More Fruits & Vegetables Improve Arterial Function
Cardiovascular disease (CVD) is believed to start with damage to the inner lining of the arteries. This lining is known as the endothelium. The endothelium releases chemical signals that can dilate blood vessels and increase blood flow when needed. The endothelium?s ability to dilate its surrounding muscle layer with chemical signals such as nitric oxide can be compromised by inflammation, elevated blood fats, the stress of increased blood pressure and/or perhaps electrolyte changes.
Factors that compromise the function of endothelium in the short run are also known to increase the chances for CVD events in the longer term. A well-established measure of endothelium function is called flow-mediated dilation (FMD), which measures the ability of blood vessels to dilate in response to intravenous injection of chemical signals such as acetylcholine. Previous research has shown even a single fat-rich meal can impair FMD for several hours compared to an isocaloric low-fat meal.1 More recently reducing salt/sodium in the diet from 3,600 to 1,500 mg per day improved FMD by 45% in just a few weeks in normotensive subjects (see March 2009 CFFH for details). Dietary fat may impair FMD at least in part by increasing inflammation perhaps due to toxins absorbed along with the fat from the gut (see Feb. 2009 CFFH for details).
British researchers looked at the impact of consuming more fruits and vegetables on FMD in 117 hypertensive subjects 40-65 years old. Subjects were randomly assigned to 3 groups that were instructed to eat 1, 3 or 6 standard servings of fruits and vegetables daily for 8 weeks. Dietary compliance was assessed with 4-day food logs during weeks 4 and 8 and also by measuring the levels of vitamin C and several carotenoids in their blood. The authors conclude ??among hypertensive participants, there is a dose-response relationship between fruit and vegetable consumption and endothelium-dependent vasodilation, ?.?2 This study found each additional serving of fruit or vegetable consumed daily improved FMD by about 6% or about 30% improvement for an extra 5 servings. The results of this study may help explain why prospective cohort studies have found a reduced risk of coronary heart disease3 and stroke4 in people who eat more fruits and vegetables.
Precisely how eating more fruits and vegetables may have improved endothelial function in this study is not known. The increased intake of vitamin C, carotenoids, polyphenols, and other phytochemicals found in fruits and vegetables may help protect the endothelial cells from the damaging effects of postprandial lipemia, endotoxins, and increased plasma sodium levels. In addition, the increased potassium intake from extra fruits and vegetables may also mitigate the damage from excessive salt intake. It is also possible that subjects who ate more fruits and vegetables modestly reduced their intake of fat and salt. Nevertheless, the results of this study clearly show that instructing people to eat more fruits and vegetables is likely to improve their endothelial function and cut their risk of CVD events in the future.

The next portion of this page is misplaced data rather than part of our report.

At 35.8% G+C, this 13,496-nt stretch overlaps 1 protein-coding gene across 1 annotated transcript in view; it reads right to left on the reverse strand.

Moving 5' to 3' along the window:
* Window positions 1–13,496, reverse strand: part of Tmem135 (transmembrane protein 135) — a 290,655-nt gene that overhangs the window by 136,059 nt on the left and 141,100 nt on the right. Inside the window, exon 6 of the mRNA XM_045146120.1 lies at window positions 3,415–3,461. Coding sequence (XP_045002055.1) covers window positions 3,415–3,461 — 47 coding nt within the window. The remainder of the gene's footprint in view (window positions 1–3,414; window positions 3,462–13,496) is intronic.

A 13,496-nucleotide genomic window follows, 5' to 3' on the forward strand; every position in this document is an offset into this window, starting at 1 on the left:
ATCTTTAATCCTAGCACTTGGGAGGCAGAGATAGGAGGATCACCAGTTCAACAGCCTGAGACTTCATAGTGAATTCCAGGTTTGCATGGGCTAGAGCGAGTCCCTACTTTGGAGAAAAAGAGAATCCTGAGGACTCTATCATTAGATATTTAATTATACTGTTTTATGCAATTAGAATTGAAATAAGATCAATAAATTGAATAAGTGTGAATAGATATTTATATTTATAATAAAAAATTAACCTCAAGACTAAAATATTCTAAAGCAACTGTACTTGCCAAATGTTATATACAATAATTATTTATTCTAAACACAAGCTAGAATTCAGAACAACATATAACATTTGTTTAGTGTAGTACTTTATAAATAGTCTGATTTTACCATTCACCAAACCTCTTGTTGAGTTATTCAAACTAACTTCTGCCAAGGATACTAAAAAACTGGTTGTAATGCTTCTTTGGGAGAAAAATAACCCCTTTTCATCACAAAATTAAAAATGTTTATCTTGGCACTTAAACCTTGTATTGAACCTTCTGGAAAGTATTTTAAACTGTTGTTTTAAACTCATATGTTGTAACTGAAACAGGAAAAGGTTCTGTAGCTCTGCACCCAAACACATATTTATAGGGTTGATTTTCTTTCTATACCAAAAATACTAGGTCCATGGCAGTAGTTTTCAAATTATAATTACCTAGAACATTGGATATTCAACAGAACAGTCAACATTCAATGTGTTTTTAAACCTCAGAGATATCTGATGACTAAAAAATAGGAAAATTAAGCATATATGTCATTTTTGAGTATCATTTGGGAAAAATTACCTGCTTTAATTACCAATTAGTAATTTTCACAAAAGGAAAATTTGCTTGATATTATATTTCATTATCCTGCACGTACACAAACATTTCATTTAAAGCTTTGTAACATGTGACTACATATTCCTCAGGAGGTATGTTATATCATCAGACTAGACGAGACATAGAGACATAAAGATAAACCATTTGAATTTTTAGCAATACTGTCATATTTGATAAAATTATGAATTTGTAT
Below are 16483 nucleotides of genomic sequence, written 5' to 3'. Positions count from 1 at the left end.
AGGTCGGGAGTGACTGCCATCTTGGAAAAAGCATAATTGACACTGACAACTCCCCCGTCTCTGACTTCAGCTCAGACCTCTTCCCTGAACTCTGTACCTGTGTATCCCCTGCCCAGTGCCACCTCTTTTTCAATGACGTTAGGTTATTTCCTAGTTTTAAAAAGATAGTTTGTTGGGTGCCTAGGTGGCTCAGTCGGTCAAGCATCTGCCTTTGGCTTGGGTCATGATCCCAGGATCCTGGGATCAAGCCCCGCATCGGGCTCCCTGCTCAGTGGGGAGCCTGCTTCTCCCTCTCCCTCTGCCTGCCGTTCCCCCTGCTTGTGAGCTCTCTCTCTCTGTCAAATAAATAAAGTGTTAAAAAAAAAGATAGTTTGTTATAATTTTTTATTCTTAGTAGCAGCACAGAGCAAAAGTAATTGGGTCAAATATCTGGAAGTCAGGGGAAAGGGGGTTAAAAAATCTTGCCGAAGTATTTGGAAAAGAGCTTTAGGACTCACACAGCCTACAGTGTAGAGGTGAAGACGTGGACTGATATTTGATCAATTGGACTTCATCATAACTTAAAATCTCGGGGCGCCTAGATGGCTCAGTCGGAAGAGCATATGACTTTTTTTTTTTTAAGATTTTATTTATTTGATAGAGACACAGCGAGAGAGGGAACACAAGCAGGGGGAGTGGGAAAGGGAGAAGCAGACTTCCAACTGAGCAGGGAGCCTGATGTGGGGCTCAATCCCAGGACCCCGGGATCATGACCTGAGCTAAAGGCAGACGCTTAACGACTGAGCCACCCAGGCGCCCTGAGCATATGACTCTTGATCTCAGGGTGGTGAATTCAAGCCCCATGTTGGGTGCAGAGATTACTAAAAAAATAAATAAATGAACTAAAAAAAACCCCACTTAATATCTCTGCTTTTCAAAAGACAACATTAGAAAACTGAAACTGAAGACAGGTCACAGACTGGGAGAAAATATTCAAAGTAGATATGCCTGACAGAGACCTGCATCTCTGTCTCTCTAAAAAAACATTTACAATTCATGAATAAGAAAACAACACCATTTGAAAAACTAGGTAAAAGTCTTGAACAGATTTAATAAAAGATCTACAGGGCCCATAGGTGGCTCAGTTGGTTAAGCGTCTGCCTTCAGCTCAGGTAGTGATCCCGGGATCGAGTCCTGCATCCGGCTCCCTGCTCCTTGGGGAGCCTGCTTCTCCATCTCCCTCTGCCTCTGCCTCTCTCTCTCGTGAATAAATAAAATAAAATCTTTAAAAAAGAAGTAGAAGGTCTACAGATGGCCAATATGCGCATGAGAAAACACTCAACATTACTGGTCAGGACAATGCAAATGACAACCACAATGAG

It seems increasingly clear that the typical modern diet high in fat and salt impairs FMD by compromising the ability of the endothelium to function properly. By contrast, this recent study has shown when hypertensive people eat more fruits and vegetables they dramatically improve the FMD response in their arteries.
By James J. Kenney, PhD, RD, FACN
1. Am J Cardiol. 1997;79:350-354
2. Circulation 2009;119:2153-60
3. J Nutr 2006;136:2588-93
4. Lancet 2006;367:320-6
Judy’s passion for cooking began with helping her grandmother make raisin oatmeal for breakfast. From there she earned her first food service job at 15, was accepted to the world famous Culinary Institute of America at 18 (where she graduated second in her class), and went on to the Fachschule Richemont in Switzerland where she focused on pastry arts and baking. But after learning that the quality of a croissant directly varies with how much butter it has, Judy sought to challenge herself by coming up with recipes that were as healthy as they were tasty.
Judy received The Culinary Institute of America’s Pro Chef II certification, the American Culinary Federation Bronze Medal, Gold Medal, and ACF Chef of the Year. Her enthusiasm for eating nutritiously and deliciously leads her to constantly innovate and use the latest in nutritional science to guide her creativity, from putting new twists on fajitas to adapting Italian brownies to include ingredients like toasted nuts and cooked honey. Judy’s publishing company, Food and Health Communications, is dedicated to her vision that everyone can make food that tastes as good as it is for you.